Urograha, Uras-graha: 9 definitions
Urograha means something in Hinduism, Sanskrit. If you want to know the exact meaning, history, etymology or English translation of this term then check out the descriptions on this page. Add your comment or reference to a book if you want to contribute to this summary article.
Ayurveda (science of life)Source: Wisdom Library: Āyurveda and botany
Urograha (उरोग्रह) translates to “chest-seizure” and refers to the enlargement of the region between the spleen and the liver.Source: Google Books: Diagnosis and treatment of diseases in Āyurveda
Urograha (उरोग्रह) refers to “stiffness in the sides of the chest and abdomen”.—By the intake of excessively abhiṣyandi (which obstructs channels of circulation) and heavy food, and dry as well as putrefied meat, the fat and muscle tissue of liver and spleen get increased suddenly which causes urograha because of the affliction of the lumber regions by the aggravated kapha and vāyu.
Signs and symptoms of Urograha.—Stiffness, acute pain, ununctuousness, tenderness, heaviness, ādhmāna (abdominal distension), dryness of lumber and cardiac regions, obstruction to the passage of flatus, stool and urine, drowsiness, anorexia and colic pain—these are signs and symptoms of urograha.
Āyurveda (आयुर्वेद, ayurveda) is a branch of Indian science dealing with medicine, herbalism, taxology, anatomy, surgery, alchemy and related topics. Traditional practice of Āyurveda in ancient India dates back to at least the first millenium BC. Literature is commonly written in Sanskrit using various poetic metres.
Rasashastra (chemistry and alchemy)Source: Wisdom Library: Rasa-śāstra
Urograha (उरोग्रह) refers to “enlargement of the region between the spleen and the liver” according to the fifth volume of the Rasajalanidhi (chapter 7). Accordingly, “the flesh and the intestine in the region situated between the spleen and the liver are enlarged [i.e., urograha] owing to the eating of articles of food-stuff increasing an excess of phlegm and dirt, heavy food, and dry or stale meat. This disease is due to abnormal excess of phlegm and wind. It has sometimes the appearance of a bifurcated mass and some times that of a tortoise. Symptoms of this disease:—weakness, dullness of the digesting heat, emaciation, lust for meat, and blackness or yellowishness of the skin. At advanced stages of this disease, there are fever, aversion to food, thirst, and swelling”.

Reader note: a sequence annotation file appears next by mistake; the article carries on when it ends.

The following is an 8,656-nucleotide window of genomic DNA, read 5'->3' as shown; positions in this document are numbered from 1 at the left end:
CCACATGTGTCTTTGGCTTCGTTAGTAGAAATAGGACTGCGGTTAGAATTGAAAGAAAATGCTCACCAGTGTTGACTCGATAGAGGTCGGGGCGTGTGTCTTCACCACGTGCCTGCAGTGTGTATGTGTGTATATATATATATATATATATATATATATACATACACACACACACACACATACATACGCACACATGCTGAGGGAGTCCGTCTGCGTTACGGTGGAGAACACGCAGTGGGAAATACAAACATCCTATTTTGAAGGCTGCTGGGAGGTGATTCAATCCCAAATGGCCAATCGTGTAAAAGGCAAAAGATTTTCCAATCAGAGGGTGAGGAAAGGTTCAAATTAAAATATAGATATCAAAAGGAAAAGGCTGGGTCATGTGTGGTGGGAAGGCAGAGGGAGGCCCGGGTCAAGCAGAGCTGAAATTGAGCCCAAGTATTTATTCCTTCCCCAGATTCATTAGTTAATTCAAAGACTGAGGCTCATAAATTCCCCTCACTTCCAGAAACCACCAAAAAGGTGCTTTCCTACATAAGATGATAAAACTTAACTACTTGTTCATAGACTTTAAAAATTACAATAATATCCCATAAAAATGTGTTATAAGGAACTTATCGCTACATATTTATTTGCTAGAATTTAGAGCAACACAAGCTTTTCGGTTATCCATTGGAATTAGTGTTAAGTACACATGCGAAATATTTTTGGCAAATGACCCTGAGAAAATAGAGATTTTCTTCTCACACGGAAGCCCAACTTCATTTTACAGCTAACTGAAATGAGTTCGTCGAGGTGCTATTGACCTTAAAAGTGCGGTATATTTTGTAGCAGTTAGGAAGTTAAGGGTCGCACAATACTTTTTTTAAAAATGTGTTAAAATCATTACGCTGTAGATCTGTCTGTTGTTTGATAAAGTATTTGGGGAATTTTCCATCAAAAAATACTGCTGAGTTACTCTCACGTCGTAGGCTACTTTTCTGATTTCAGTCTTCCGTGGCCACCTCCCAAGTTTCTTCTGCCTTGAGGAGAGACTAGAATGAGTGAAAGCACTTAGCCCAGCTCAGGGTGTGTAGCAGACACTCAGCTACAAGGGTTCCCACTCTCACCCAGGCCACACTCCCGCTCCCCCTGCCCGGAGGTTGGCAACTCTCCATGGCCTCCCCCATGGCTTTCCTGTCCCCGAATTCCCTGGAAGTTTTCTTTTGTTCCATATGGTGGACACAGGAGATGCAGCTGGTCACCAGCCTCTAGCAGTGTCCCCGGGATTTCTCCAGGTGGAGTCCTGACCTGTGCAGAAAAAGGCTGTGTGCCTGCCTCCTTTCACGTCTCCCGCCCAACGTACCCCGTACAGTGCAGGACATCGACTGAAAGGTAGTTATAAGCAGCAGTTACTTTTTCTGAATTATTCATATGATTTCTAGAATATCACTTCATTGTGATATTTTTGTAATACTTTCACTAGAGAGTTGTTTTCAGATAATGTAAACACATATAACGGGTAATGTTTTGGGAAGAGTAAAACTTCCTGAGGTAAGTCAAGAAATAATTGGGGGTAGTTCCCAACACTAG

Rasashastra (रसशास्त्र, rasaśāstra) is an important branch of Ayurveda, specialising in chemical interactions with herbs, metals and minerals. Some texts combine yogic and tantric practices with various alchemical operations. The ultimate goal of Rasashastra is not only to preserve and prolong life, but also to bestow wealth upon humankind.
Languages of India and abroad
Sanskrit dictionarySource: DDSA: The practical Sanskrit-English dictionary
Urograha (उरोग्रह).—a disease of the chest, pleurisy.
Derivable forms: urograhaḥ (उरोग्रहः).Source: Cologne Digital Sanskrit Dictionaries: Shabda-Sagara Sanskrit-English Dictionary
(-haḥ) Pain of the chest, pleurisy. E. uras and graha what seizes.Source: Cologne Digital Sanskrit Dictionaries: Monier-Williams Sanskrit-English Dictionary
Urograha (उरोग्रह):—[=uro-graha] [from uro > uras] m. ‘chest-seizure’, pleurisy, [Śārṅgadhara-saṃhitā]
[Sanskrit to German] (Deutsch Wörterbuch)Source: Cologne Digital Sanskrit Dictionaries: Böhtlingk and Roth Grosses Petersburger Wörterbuch
Urograha (उरोग्रह):—(uras + graha) m. pain of the chest, pleurisy [Wilson’s Wörterbuch]
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Urograha (उरोग्रह):—[Oxforder Handschriften 316,b,1.]Source: Cologne Digital Sanskrit Dictionaries: Sanskrit-Wörterbuch in kürzerer Fassung
Urograha (उरोग्रह):—m. Brustfellentzündung [Śārṅgadhara’s Saṃhitā 1] [7,37.]
Sanskrit, also spelled संस्कृतम् (saṃskṛtam), is an ancient language of India commonly seen as the grandmother of the Indo-European language family (even English!). Closely allied with Prakrit and Pali, Sanskrit is more exhaustive in both grammar and terms and has the most extensive collection of literature in the world, greatly surpassing its sister-languages Greek and Latin.
See also (Relevant definitions)
Search found 1 books and stories containing Urograha, Uro-graha, Uras-graha; (plurals include: Urograhas, grahas). You can also click to the full overview containing English textual excerpts. Below are direct links for the most relevant articles: